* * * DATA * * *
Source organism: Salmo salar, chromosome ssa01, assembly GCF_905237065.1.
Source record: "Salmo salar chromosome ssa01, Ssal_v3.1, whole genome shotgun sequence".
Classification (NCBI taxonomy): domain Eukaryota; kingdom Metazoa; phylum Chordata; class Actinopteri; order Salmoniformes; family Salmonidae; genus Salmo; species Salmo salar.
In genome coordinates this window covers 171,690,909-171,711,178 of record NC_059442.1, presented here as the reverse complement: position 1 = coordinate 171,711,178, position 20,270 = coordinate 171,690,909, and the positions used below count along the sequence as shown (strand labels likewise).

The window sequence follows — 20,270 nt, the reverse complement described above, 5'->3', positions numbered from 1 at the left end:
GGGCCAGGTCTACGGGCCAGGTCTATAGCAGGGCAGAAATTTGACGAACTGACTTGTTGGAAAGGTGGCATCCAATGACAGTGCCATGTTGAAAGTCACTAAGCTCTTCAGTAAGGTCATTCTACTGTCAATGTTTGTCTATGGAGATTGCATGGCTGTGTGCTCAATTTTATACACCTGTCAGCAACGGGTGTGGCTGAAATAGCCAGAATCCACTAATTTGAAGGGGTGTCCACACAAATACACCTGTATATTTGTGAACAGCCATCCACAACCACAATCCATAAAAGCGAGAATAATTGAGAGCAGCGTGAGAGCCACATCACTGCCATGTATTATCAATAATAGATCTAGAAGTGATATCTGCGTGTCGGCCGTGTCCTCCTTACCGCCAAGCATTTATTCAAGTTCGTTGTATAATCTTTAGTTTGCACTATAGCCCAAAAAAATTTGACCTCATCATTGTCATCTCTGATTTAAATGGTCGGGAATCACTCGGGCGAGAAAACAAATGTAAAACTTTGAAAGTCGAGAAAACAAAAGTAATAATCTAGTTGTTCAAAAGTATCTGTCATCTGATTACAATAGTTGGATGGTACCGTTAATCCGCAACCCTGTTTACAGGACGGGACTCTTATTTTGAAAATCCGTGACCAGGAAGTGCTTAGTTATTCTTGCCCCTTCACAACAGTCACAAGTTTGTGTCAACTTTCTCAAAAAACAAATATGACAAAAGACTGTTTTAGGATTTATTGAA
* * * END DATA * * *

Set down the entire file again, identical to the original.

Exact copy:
Source organism: Salmo salar, chromosome ssa01, assembly GCF_905237065.1.
Source record: "Salmo salar chromosome ssa01, Ssal_v3.1, whole genome shotgun sequence".
Classification (NCBI taxonomy): domain Eukaryota; kingdom Metazoa; phylum Chordata; class Actinopteri; order Salmoniformes; family Salmonidae; genus Salmo; species Salmo salar.
In genome coordinates this window covers 171,690,909-171,711,178 of record NC_059442.1, presented here as the reverse complement: position 1 = coordinate 171,711,178, position 20,270 = coordinate 171,690,909, and the positions used below count along the sequence as shown (strand labels likewise).

The window sequence follows — 20,270 nt, the reverse complement described above, 5'->3', positions numbered from 1 at the left end:
GGGCCAGGTCTACGGGCCAGGTCTATAGCAGGGCAGAAATTTGACGAACTGACTTGTTGGAAAGGTGGCATCCAATGACAGTGCCATGTTGAAAGTCACTAAGCTCTTCAGTAAGGTCATTCTACTGTCAATGTTTGTCTATGGAGATTGCATGGCTGTGTGCTCAATTTTATACACCTGTCAGCAACGGGTGTGGCTGAAATAGCCAGAATCCACTAATTTGAAGGGGTGTCCACACAAATACACCTGTATATTTGTGAACAGCCATCCACAACCACAATCCATAAAAGCGAGAATAATTGAGAGCAGCGTGAGAGCCACATCACTGCCATGTATTATCAATAATAGATCTAGAAGTGATATCTGCGTGTCGGCCGTGTCCTCCTTACCGCCAAGCATTTATTCAAGTTCGTTGTATAATCTTTAGTTTGCACTATAGCCCAAAAAAATTTGACCTCATCATTGTCATCTCTGATTTAAATGGTCGGGAATCACTCGGGCGAGAAAACAAATGTAAAACTTTGAAAGTCGAGAAAACAAAAGTAATAATCTAGTTGTTCAAAAGTATCTGTCATCTGATTACAATAGTTGGATGGTACCGTTAATCCGCAACCCTGTTTACAGGACGGGACTCTTATTTTGAAAATCCGTGACCAGGAAGTGCTTAGTTATTCTTGCCCCTTCACAACAGTCACAAGTTTGTGTCAACTTTCTCAAAAAACAAATATGACAAAAGACTGTTTTAGGATTTATTGAA